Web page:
Do masks help mitigate the spread of COVID-19?

“It depends” is the all-too-often, non-absolute answer uttered. But … it’s the correct way to answer.

Most experts in disease prevention say yes … if worn properly (covering nose and mouth), and especially if worn within 6 feet of others, and — even more especially — if indoors.

It’s been proven that the N95 masks offer the highest level of protection for the wearer and others around that wearer, however, most don’t have access to N95 masks.

As Dr. Richard Ford, of King’s Daughters Medical Center, said at an Ashland Independent Schools board meeting in August, the type of mask does matter, sure, but any mask is better than no mask at all in helping thwart this virus’ path.

But, back to the initial question posed.

Perhaps the best method to measure that in Kentucky is by evaluating what happens in the following school districts over the next couple weeks: Gallatin County, Mercer County, Hickman County, Clinton County, Burgin and Science Hill.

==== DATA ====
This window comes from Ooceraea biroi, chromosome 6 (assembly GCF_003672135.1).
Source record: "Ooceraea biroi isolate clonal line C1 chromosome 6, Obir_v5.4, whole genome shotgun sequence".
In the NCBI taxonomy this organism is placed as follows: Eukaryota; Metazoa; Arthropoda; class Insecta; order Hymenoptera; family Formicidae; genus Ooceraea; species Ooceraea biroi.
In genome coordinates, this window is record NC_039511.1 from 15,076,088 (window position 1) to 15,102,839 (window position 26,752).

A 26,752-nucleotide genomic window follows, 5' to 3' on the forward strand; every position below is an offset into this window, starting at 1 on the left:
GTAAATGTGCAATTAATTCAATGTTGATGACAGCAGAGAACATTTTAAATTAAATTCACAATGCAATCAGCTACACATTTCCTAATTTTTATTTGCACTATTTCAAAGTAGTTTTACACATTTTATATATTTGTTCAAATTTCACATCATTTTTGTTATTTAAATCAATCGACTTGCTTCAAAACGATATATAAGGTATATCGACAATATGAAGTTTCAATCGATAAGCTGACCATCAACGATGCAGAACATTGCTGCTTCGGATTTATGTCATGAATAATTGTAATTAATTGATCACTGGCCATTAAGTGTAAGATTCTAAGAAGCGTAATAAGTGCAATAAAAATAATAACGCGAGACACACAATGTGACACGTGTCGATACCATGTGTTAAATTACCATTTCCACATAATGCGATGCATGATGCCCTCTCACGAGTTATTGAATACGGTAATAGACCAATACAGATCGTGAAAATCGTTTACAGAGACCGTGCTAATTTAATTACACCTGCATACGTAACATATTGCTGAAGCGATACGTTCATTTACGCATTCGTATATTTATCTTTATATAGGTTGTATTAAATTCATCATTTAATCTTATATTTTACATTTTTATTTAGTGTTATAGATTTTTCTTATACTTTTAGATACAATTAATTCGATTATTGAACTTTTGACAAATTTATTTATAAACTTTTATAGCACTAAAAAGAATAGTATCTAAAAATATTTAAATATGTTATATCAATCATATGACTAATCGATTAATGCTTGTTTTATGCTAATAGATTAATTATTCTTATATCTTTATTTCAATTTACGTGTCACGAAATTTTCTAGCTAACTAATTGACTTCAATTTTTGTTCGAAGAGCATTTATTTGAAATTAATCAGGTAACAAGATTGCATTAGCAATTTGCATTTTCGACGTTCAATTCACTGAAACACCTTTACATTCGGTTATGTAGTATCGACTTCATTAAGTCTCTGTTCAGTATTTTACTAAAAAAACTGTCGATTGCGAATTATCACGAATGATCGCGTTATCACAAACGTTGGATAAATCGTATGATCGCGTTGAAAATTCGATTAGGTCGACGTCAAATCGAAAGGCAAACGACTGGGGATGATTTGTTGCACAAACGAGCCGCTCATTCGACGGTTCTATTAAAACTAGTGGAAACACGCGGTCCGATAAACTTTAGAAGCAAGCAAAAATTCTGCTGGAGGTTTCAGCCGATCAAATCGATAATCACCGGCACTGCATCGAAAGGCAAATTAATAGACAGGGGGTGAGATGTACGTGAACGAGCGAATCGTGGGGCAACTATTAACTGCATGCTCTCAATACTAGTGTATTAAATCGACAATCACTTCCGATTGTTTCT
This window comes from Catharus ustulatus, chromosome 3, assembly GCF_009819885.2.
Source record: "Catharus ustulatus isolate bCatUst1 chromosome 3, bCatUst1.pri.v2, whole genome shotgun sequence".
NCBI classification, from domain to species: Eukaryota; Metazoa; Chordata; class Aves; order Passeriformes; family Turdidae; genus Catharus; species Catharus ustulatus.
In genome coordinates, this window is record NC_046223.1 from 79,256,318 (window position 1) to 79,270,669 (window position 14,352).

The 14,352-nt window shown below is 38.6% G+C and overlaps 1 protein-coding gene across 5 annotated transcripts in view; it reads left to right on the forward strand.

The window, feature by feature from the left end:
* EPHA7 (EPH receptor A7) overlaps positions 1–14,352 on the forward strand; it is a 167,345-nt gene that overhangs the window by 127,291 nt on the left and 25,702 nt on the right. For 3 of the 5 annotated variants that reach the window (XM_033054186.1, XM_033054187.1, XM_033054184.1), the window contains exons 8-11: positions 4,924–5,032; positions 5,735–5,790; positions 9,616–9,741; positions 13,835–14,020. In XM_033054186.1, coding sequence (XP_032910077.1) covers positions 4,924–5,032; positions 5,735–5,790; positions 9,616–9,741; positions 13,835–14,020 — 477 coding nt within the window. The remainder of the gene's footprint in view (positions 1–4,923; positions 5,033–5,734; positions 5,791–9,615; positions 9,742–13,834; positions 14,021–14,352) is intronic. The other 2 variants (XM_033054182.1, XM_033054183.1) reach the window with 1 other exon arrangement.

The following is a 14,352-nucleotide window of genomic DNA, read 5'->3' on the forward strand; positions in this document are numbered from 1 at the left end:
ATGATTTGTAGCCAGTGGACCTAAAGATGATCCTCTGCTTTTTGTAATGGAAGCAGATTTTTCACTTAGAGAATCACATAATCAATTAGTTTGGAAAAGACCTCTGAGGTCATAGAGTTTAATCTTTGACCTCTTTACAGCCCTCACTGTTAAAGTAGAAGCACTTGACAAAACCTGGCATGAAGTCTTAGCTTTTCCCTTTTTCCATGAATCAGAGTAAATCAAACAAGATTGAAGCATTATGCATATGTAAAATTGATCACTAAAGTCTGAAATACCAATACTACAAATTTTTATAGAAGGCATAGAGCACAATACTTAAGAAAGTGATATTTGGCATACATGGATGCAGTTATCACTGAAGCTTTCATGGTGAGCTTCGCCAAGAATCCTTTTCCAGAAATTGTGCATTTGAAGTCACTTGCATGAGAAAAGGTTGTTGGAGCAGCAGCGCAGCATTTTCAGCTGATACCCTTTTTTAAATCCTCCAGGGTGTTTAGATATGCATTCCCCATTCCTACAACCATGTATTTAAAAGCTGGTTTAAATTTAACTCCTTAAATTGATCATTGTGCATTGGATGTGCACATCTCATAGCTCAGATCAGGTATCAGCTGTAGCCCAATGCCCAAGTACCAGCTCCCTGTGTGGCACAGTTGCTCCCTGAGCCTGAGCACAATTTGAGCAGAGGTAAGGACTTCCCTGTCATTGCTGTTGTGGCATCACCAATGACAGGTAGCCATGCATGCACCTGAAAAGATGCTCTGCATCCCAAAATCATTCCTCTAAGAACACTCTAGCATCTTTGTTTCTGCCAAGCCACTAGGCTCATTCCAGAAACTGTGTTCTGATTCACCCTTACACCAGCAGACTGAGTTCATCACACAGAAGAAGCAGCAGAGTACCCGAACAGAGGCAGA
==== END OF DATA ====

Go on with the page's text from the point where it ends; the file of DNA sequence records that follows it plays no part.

According to the Kentucky Schools Board Association, those six public districts will no longer require masks in their buildings. The other 165 will operate under a mask mandate. 

Individual school boards made these decisions after the Kentucky Department of Education’s mask mandate ended on Friday.

In Mercer County, the schools will “track positive cases in the schools to determine if masking is required for all students and staff or only highly recommended,” according to Superintendent Jason Booher.

Others basically said it would follow CDC guidelines closely, however, masks will be optional. Essentially, masks are still strongly encouraged, but they’re a choice.

Gov. Andy Beshear said Thursday that any school district not requiring universal masking made the “wrong decision.” He also labeled it “inexcusable.”

While our stance is closely aligned with the governor’s, we will leave the harsh words to him on this subject. We do believe it’s fair to say the decision is risky.

As for northeastern Kentucky school boards, kudos to you all for making the correct call and doing what you think is best to protect the kids and their families.

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